Quirky Attraction: Cheat Summit Fort and Cheat Mountain, West Virginia

cheat summit fort milroy graves

Cheat Summit Fort
Location: Monongahela National Forest, near Cheat Mountain (West Virginia)
When to visit: Daylight hours
Cost: Free
Time needed: 20-40 minutes
Website: battlefields.org/visit/heritage-sites/cheat-summit-fort (unofficial)

Cheat Summit Fort is a former Union fort site from the Civil War. This is a quirky attraction that I had no idea existed — I stumbled upon it while driving and hiking through Monongahela National Forest in West Virginia.

monongahela national forest - battle of cheat mountain
There’s so much history in Mongahela National Forest with the Battle of Cheat Mountain and the Civil War graves at Cheat Summit Fort.

Keep reading to learn about the history of Cheat Summit Fort, and to see photos and a description of my own visit to this historic fort.

How to Visit the Civil War Graves at Cheat Summit Fort

Here’s a simple map of the area. You can see that the Battle of Cheat Mountain location is within five miles of the Civil War Graves at Cheat Fort Summit.

visit cheat mountain battle fort summit

One of the most interesting things at this site is a marker showing the former location of Civil War graves.

Union forces temporarily buried their dead in a shallow grave here. After the war, they were exhumed and transferred to a national cemetery.

There’s not a whole lot left here in terms of physical structures, but diagrams give visitors an idea of what the fort used to look like.

cheat summit fort cabin remains

You can see the “earthworks” here, which look like long mounds of soil, behind which soldiers could hide.

The fort (also known as Fort Milroy) was abandoned by Union forces in the Spring of 1862 after a bitter winter there. Now it’s a place for us to go hiking and take in the historic features.

The buildings described in this historical marker sign are not there anymore. So you’ll have to use your imagination to picture how the scene would have looked.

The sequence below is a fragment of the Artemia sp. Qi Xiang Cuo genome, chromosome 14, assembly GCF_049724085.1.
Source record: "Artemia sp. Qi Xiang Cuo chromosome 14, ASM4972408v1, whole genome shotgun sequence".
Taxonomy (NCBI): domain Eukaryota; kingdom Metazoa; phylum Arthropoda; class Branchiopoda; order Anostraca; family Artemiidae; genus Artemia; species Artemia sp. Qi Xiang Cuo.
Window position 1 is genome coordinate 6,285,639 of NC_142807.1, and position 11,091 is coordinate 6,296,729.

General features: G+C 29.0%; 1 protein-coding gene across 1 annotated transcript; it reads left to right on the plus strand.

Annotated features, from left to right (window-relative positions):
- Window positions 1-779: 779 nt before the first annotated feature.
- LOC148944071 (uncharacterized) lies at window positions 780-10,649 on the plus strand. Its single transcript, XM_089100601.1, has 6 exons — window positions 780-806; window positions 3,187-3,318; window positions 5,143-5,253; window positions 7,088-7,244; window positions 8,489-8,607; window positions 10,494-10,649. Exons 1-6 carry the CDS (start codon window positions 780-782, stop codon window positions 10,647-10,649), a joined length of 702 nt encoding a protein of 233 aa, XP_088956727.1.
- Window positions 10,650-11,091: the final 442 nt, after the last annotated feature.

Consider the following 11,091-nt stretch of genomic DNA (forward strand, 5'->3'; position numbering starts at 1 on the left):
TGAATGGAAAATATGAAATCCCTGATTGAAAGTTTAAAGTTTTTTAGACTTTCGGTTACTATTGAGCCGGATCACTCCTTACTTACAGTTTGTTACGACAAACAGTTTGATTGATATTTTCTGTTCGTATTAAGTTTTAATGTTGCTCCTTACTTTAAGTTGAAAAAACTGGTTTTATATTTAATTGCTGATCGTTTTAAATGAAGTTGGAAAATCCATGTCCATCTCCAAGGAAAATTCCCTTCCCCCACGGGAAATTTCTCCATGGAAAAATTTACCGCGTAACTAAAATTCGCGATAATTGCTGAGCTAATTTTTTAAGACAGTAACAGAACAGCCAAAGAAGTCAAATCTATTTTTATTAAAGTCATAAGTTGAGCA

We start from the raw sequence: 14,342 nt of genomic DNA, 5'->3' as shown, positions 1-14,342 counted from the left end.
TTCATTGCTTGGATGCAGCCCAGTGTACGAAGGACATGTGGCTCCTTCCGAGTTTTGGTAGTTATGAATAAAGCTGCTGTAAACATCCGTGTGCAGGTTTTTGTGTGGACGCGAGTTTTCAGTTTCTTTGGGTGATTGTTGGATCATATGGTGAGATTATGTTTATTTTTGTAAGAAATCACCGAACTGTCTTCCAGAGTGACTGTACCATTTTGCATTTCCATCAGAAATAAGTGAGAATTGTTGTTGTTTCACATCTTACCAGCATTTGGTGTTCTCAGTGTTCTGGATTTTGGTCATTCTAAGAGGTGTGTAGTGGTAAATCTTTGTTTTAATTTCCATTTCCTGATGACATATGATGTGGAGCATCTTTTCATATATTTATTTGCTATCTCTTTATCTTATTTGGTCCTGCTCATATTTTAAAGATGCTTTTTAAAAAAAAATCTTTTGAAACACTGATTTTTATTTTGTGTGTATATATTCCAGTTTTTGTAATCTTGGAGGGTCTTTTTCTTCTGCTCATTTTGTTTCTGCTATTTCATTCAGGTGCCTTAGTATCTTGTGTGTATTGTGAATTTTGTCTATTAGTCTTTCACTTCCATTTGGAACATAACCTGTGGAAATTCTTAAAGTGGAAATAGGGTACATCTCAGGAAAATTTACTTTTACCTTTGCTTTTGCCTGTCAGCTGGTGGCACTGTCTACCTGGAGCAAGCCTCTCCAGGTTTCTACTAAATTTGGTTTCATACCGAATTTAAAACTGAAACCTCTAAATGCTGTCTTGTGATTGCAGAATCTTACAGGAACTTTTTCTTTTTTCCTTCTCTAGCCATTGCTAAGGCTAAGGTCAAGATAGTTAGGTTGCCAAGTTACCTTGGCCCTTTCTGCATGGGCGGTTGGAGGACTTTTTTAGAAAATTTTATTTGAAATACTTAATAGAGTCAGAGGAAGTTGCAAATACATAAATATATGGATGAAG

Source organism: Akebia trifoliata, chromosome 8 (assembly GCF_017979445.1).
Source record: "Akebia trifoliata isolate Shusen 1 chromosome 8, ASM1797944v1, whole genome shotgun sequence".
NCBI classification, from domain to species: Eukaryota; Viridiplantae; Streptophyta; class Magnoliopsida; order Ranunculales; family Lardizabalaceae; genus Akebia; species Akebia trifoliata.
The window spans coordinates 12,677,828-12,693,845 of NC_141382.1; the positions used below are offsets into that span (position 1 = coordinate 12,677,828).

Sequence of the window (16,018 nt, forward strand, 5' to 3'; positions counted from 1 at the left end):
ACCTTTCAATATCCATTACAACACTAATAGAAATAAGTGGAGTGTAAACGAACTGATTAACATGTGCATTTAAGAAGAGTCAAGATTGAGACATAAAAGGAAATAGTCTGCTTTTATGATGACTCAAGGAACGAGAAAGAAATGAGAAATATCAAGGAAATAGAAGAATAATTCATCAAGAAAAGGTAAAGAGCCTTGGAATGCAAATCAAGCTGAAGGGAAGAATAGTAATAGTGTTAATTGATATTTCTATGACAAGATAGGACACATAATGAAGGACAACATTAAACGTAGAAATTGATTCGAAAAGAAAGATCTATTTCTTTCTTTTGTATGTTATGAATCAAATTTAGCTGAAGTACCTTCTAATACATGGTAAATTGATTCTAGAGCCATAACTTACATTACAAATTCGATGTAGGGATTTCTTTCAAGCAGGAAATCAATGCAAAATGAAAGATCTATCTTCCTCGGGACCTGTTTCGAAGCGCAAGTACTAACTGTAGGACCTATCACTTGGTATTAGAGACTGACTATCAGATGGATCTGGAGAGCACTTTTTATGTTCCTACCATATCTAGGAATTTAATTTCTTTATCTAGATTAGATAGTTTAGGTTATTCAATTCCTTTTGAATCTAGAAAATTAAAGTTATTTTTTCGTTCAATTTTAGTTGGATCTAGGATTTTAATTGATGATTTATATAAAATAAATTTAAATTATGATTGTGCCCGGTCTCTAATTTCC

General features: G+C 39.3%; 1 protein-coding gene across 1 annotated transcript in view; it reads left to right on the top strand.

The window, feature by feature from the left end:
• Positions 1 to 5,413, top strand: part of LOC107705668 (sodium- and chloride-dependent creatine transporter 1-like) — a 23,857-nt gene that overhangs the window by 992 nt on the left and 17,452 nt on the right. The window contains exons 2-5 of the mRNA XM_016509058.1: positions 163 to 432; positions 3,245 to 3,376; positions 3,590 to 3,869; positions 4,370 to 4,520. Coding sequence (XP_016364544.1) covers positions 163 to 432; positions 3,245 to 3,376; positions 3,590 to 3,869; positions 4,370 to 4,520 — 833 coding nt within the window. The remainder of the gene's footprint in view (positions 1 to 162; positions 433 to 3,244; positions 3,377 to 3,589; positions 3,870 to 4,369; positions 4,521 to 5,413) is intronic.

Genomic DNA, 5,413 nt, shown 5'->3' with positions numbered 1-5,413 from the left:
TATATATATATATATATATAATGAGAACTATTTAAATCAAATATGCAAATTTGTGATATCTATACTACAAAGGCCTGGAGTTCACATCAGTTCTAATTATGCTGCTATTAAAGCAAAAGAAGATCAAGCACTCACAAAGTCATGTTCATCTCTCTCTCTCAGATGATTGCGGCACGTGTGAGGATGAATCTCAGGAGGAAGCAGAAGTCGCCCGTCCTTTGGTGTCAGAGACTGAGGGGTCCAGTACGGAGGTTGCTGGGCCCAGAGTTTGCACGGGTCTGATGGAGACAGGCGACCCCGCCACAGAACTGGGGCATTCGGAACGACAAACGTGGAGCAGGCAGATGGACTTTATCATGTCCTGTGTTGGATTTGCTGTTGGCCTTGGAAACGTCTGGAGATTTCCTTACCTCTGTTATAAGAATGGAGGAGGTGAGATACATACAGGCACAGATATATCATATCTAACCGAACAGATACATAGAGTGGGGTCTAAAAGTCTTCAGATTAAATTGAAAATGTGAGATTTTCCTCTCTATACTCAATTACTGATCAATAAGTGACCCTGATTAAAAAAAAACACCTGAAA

I visited the site in April, and there wasn’t much to see, aside from the earthworks mounds and the historic signs. The trees and forest were still in their winter phase.

cheat summit fort hike

The informational board attempts to tell you what you’re looking at.

The sign informs visitors that during the fall of 1861, this fort housed up to 5000 Union soldiers, many of whom were dispatched to participate in nearby battles.

fort informational sign

The winter of 1861-62 was rough, with very cold temperatures and damp conditions that began as early as September. Many men and horses lost their lives during the winter, according to later accounts from soldiers.

The fort was finally abandoned in 1862. Colonel Augustus Van Dyke wrote, “With what a light step all started. Soon on the road turning at the brow of the hill, the Fourteenth (Regiment) took what I fondly hope is their last look at Cheat Mountain.

History of Cheat Summit Fort

From the top of the fort, soldiers could watch over the nearby valleys for approaching enemy troops. General George McClellan ordered the fort to be built to protect the Baltimore & Ohio Railroad.

General Robert E. Lee’s Confederate troops attempted an attack here in 1861, but they were driven back before they could reach the fort.

That same year, soldiers from Cheat Summit Fort attacked Camp Allegheny, but were driven back.

It is believed this was one of the first places to use telegraph technology in the Civil War.

Cheat Summit Fort was listed on the National Register of Historic Places three decades ago to signify its importance.

Fort Milroy Cemetery is also located in the vicinity of the fort, so you may want to stop by there to see some really old graves.

The fort site is roughly a 22-minute drive (14 miles) from Huttonsville, West Virginia, a nearby town of roughly 200 people.

The fort sits about a 3-hour drive from the larger cities of Charleston, West Virginia and Lynchburg, Virginia.

For another quirky attraction in West Virginia, check out the unique Coal House in Williamson. And read about the time I got to pet a deer at my friend’s place in rural West Virginia.

For more war history, see my review of the National World War II Museum in New Orleans. Read about a Revolutionary War Road Trip along the East Coast.

Would you be interested to see the history at Cheat Summit Fort?

8 thoughts on “Quirky Attraction: Cheat Summit Fort and Cheat Mountain, West Virginia”

    1. That’s a good idea! The site is a bit out of the way, though, so I’m not sure it would get many tourists even if they did spend money to re-create it.

Leave a Comment

Your email address will not be published. Required fields are marked *